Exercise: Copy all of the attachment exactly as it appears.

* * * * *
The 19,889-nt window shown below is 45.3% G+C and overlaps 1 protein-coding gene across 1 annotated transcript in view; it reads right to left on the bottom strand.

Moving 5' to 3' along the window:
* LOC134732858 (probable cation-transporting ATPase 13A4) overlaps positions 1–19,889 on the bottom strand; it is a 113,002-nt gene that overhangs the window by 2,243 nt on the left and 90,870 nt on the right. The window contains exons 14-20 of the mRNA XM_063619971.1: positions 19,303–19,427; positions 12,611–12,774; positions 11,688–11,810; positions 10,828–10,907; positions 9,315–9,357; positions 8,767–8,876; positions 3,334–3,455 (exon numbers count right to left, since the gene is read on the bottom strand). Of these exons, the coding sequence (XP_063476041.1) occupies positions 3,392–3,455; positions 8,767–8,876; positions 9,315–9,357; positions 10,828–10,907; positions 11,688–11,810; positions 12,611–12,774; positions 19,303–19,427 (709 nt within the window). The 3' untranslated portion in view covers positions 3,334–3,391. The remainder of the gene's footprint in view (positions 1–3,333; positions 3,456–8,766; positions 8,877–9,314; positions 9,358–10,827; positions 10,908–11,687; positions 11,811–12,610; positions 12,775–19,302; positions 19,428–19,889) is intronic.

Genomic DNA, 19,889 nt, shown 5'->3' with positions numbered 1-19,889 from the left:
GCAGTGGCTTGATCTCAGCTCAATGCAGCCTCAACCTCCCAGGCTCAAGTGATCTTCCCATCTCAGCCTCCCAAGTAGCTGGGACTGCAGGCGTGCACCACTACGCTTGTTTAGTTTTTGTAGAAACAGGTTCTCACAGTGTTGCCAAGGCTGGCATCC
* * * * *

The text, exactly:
The 19,889-nt window shown below is 45.3% G+C and overlaps 1 protein-coding gene across 1 annotated transcript in view; it reads right to left on the bottom strand.

Moving 5' to 3' along the window:
* LOC134732858 (probable cation-transporting ATPase 13A4) overlaps positions 1–19,889 on the bottom strand; it is a 113,002-nt gene that overhangs the window by 2,243 nt on the left and 90,870 nt on the right. The window contains exons 14-20 of the mRNA XM_063619971.1: positions 19,303–19,427; positions 12,611–12,774; positions 11,688–11,810; positions 10,828–10,907; positions 9,315–9,357; positions 8,767–8,876; positions 3,334–3,455 (exon numbers count right to left, since the gene is read on the bottom strand). Of these exons, the coding sequence (XP_063476041.1) occupies positions 3,392–3,455; positions 8,767–8,876; positions 9,315–9,357; positions 10,828–10,907; positions 11,688–11,810; positions 12,611–12,774; positions 19,303–19,427 (709 nt within the window). The 3' untranslated portion in view covers positions 3,334–3,391. The remainder of the gene's footprint in view (positions 1–3,333; positions 3,456–8,766; positions 8,877–9,314; positions 9,358–10,827; positions 10,908–11,687; positions 11,811–12,610; positions 12,775–19,302; positions 19,428–19,889) is intronic.

Genomic DNA, 19,889 nt, shown 5'->3' with positions numbered 1-19,889 from the left:
GCAGTGGCTTGATCTCAGCTCAATGCAGCCTCAACCTCCCAGGCTCAAGTGATCTTCCCATCTCAGCCTCCCAAGTAGCTGGGACTGCAGGCGTGCACCACTACGCTTGTTTAGTTTTTGTAGAAACAGGTTCTCACAGTGTTGCCAAGGCTGGCATCC